Christian Faithfulness and Same-Sex Attraction Part 1

Several months ago I was with a retired pastor and one of our parishioners. The retired pastor, who lives out of state, asked the parishioner why she came to Christ Church, and her answer absolutely floored me.

She responded quickly, “There is no fear here.” Honestly, this is probably one of the greatest compliments I’ve ever heard given to Christ Church. 1 John 4:18 says, “perfect love casts out fear,” and above all else, I would hope that Christ Church is marked by the love we experience in the Father sending the Son for the salvation of the world (John 3:16), the Son offering himself for the sins of the world (John 15:9), and, finally, the gift of the Holy Spirit, by whom, to use Paul’s words, “the love of God has been poured into our hearts” (Romans 5:5).

One of the marks of a group that lives without fear is the ability to engage difficult questions and challenging issues with an open posture, trusting that as we pray, listen, and learn, God, through the Spirit, will, as Jesus promised, “lead us into all truth” (John 16:13).

One of the most vexing issues facing the church in America today is our posture toward individuals who experience same-sex attraction, most of whom would describe themselves as gay or lesbian. The growing acceptance of same-sex relationships in our society is clear, and it is quite possible that the Supreme Court will establish same-sex marriage as a legal right this summer. As identifying oneself as gay or lesbian has become more socially acceptable, many within the church who experience same-sex attraction have felt more confident in sharing their feelings as well.

Many Christians have simply embraced same-sex relationships as potential vehicles of God’s grace, but others, myself included, continue to believe that Scripture clearly teaches that sexual intimacy is reserved for a life-long, committed relationship between a man and a woman, and, as we prayerfully engage with this (or any) issue, opening ourselves to be led by the Spirit, I don’t believe that the Spirit will lead us to a place outside of boundaries set by Scripture. In that light, then, how do we minister to those in our midst who are gay?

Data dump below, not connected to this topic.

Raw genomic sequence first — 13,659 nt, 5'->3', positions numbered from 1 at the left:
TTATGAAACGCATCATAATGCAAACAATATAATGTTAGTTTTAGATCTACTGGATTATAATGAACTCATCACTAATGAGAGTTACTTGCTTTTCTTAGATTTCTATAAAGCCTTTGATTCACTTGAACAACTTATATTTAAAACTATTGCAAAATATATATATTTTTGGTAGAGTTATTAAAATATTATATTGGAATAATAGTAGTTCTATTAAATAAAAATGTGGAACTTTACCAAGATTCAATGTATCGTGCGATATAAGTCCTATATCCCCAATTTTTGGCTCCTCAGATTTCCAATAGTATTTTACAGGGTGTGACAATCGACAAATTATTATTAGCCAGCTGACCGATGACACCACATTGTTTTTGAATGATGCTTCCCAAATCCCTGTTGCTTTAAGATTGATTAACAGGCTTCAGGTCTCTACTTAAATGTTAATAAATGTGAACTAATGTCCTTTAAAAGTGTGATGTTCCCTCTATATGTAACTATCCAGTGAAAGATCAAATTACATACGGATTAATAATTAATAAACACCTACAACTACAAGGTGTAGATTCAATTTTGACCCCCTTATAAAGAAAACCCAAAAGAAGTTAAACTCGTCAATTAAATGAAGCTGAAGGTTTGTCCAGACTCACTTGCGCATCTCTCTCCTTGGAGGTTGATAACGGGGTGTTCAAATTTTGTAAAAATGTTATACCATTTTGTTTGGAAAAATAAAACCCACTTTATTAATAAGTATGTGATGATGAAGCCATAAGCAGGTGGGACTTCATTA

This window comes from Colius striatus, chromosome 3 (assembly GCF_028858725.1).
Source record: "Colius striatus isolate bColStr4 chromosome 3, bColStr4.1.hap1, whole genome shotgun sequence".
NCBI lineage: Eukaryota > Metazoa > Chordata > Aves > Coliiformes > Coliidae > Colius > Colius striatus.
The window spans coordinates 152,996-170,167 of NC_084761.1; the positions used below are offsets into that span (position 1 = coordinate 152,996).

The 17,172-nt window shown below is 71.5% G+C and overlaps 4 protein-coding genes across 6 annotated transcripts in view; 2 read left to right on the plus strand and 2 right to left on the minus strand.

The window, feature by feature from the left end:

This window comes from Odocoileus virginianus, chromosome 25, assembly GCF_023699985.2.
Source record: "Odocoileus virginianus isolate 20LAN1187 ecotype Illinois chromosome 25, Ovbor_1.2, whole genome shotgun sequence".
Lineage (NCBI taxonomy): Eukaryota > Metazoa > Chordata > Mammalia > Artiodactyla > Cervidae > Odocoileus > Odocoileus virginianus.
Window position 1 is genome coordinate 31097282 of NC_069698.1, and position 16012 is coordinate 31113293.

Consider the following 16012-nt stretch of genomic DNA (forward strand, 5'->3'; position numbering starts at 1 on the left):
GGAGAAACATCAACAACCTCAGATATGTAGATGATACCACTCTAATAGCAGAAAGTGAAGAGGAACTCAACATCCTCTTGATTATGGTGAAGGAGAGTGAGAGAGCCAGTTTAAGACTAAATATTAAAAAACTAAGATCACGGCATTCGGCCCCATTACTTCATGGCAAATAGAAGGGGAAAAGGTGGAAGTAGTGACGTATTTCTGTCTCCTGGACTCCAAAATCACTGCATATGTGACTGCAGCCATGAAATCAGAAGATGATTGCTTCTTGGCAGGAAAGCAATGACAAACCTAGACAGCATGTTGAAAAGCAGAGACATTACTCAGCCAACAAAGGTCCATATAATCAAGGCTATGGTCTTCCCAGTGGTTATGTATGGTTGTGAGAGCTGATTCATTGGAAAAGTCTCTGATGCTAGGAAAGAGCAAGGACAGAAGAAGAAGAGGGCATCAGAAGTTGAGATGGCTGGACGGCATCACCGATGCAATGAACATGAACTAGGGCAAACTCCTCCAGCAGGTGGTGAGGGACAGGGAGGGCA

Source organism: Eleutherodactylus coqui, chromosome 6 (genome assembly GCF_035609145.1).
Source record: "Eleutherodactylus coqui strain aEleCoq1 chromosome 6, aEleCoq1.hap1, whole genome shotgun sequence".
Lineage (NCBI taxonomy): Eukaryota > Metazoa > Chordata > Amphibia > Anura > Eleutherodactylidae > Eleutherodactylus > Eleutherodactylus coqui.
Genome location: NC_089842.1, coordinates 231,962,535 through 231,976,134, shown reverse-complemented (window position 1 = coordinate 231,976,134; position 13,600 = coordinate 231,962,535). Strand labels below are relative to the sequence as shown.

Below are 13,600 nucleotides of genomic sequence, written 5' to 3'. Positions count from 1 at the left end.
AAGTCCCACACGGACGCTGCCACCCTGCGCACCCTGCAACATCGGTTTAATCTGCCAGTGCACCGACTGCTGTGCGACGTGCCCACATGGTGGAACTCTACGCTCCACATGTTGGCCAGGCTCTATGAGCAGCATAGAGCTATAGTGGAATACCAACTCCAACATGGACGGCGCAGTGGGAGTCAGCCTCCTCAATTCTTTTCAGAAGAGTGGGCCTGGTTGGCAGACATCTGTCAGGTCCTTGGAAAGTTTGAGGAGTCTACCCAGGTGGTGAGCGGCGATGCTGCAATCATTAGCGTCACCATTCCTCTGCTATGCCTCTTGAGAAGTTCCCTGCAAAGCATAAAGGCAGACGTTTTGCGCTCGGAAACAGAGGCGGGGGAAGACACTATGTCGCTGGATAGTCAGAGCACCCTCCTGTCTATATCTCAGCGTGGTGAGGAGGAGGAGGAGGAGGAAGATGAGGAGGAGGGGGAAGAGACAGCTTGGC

On Saturday, May 2, we have an opportunity to engage this issue with three Christians who are same-sex attracted yet committed to celibacy. Wesley Hill is a professor of New Testament at Trinity School for Ministry in Ambridge, Pa., which likely produces more ACNA (Anglican Church in North America) clergy than any other seminary. Several years ago Wes published a book called Washed and Waiting: Reflections on Christian Faithfulness and Homosexuality in which he describes his own journey as a gay Christian. His new book, Spiritual Friendship: Finding Love in the Church as a Celibate, Gay Christian further develops his thinking on this issue. Wes also frequently writes for First Things and Christianity Today.

Wes will be joined by Tim Otto, a pastor of the Church of the Sojourners in San Francisco, and Julie Rodgers, a chaplain at Wheaton College in Wheaton, Ill. All three will share their stories of growing up in the church, wrestling with their sexuality, and, finally, making a commitment to life-long celibacy. They will also share thoughts on how we as a congregation can best minister to those in our midst who experience same-sex attraction. While there may be passing references to our witness to the world on this issue, the focus won’t be on political engagement on the public definition of marriage (although there is a place for that), but rather on the congregation’s posture toward those Christians who experience themselves as gay or lesbian.

The event will begin at 9 a.m. on Saturday, May 2, and go through 2:30 p.m. There is no charge for the event, but registration is required. You can register here. Lunch will be available through Eventbrite for $10 (really good street taco plates), and childcare will be provided, free of charge, for children ages 1-12. Please feel free to invite friends and neighbors.

To help us prepare, copies of both of Wes’ books will be available for purchase over the next three Sundays. Also, here is a link to a recent article Wes wrote for Christianity Today, and another written by Corey Widmer, a pastor in Richmond, Va., for The Gospel Coalition, that may be helpful as well.

This is an incredibly difficult issue, but it is, I believe, an issue that we must discuss. As we pray, listen, and learn, we need not be afraid. In fact, we might even be excited, expecting that God will speak to us as we seek to be faithful to him on this challenging issue. “There is no fear in love” (1 John 4:18).

Image sourced from Flickr and used under a Creative Commons License.